No-teenager zones increase in Philly
Philly teens face limited options where they can hang out — with more restrictions than ever at businesses and a city curfew.
Why it matters: The final bell of the school year for the district’s 113,000 students was Tuesday.
State of play: Several businesses in Center City already have rules for young people.
- The Fashion District requires juveniles be accompanied by someone at least 23 years old after 2pm.
- Round1 arcade, located in the Fashion District, requires an ID to enter and minors must be accompanied by an adult.
Meanwhile: Some businesses restrict backpacks and large shopping groups in their stores.
- This included over Memorial Day weekend, when police broke up a crowd of hundreds at Penn’s Landing over reports of fights, gunfire and vandalized cars.
- Plus: Teens are increasingly using social media to quickly organize those sorts of informal gatherings which can turn chaotic.
Zoom in: All under 18s have a curfew of 10pm in Philly, while those 13 and younger must be off the streets by 9:30pm — unless they are accompanied by a guardian.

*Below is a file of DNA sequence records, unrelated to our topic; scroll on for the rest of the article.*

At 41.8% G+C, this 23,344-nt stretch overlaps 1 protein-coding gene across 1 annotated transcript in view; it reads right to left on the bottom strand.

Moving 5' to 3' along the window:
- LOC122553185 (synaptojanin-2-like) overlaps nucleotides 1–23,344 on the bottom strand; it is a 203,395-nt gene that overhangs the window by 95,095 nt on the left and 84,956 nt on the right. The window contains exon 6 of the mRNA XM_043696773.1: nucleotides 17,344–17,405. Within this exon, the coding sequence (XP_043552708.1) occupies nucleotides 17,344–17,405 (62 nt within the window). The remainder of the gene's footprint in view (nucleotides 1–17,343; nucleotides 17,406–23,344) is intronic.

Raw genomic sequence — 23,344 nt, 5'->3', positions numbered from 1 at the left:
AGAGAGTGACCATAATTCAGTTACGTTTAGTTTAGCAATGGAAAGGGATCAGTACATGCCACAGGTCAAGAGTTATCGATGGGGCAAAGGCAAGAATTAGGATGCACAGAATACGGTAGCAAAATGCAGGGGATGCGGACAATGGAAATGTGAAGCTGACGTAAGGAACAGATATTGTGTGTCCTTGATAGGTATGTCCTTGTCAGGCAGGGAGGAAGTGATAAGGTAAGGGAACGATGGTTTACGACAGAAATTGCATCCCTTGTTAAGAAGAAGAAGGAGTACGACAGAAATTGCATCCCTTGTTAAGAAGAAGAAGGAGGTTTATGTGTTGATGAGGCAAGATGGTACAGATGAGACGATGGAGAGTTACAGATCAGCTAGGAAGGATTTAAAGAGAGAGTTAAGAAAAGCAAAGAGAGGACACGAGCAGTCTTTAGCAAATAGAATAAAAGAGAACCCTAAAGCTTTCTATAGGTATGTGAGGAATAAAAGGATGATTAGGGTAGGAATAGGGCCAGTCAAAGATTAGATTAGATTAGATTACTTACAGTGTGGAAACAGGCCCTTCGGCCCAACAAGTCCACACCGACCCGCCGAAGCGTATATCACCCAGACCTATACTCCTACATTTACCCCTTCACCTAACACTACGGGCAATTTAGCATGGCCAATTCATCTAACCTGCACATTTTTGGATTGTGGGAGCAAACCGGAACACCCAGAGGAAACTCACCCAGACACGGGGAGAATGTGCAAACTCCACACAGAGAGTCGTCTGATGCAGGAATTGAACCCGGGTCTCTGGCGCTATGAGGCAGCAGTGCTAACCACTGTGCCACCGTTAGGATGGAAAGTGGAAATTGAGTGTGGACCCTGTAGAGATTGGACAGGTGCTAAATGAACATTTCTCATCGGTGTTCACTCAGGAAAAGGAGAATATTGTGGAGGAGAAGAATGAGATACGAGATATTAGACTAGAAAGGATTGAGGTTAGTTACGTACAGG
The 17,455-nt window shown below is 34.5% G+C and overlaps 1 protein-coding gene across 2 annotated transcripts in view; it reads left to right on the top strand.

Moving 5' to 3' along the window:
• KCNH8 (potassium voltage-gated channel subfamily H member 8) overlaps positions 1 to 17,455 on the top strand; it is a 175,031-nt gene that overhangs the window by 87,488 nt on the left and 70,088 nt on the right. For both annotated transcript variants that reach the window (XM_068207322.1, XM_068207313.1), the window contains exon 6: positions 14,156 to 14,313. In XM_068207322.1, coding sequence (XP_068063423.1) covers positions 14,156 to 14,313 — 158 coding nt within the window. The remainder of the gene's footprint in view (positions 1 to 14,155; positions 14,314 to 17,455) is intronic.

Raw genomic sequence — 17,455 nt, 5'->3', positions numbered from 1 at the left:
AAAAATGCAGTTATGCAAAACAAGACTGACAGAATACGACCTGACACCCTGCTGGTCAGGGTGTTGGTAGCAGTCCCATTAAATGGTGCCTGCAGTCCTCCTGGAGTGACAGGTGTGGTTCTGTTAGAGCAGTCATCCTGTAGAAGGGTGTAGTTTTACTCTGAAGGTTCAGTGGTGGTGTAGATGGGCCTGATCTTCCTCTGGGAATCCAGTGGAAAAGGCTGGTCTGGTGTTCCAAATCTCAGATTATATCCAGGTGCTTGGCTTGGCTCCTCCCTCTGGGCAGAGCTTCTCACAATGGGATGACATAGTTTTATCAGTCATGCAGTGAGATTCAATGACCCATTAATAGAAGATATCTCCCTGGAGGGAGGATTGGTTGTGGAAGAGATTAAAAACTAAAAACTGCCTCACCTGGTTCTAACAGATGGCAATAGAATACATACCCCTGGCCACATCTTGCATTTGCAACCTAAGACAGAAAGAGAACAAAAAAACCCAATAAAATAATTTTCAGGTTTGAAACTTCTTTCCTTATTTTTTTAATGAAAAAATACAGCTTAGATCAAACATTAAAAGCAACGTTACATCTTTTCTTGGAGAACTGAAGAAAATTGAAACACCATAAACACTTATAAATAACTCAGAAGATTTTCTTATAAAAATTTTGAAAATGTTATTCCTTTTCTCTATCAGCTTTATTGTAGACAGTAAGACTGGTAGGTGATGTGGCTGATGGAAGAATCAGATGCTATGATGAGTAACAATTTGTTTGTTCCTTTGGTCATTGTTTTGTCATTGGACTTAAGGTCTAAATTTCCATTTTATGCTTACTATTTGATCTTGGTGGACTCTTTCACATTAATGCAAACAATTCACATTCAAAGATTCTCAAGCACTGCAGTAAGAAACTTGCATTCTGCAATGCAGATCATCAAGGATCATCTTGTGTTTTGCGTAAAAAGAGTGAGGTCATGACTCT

- Exceptions are carved out for those employed or participating in certain activities.
- The curfew ends at 6am.
- Of note: Curfews do not effectively reduce crime, some research has shown.
Between the lines: Young people are increasingly the victims of gun violence in the city, which typically increases during summer months.
By the numbers: Minors accounted for about 11% of the 804 shooting victims this year through Monday, a Philadelphia police spokesperson tells Axios.
- 17 children have been killed by gun violence during that time.
What they’re saying: Kendra Van de Water, executive director of the youth nonprofit YEAH Philly, says the city has not invested in enough spaces and affordable options for teens, leaving them bored or forcing them to stay home.
- She believed the informal gatherings of large numbers of teens recently was a “cry for help that they need more things to do.”
💡 1 idea: Create a city park for dirtbikes and ATVs for young people, Van de Water said. (It’s an idea that’s long been debated in the city.)
- “That may cost money upfront, but a lot of young people would participate in a place like that,” she said. “They’re already doing it on the streets.”
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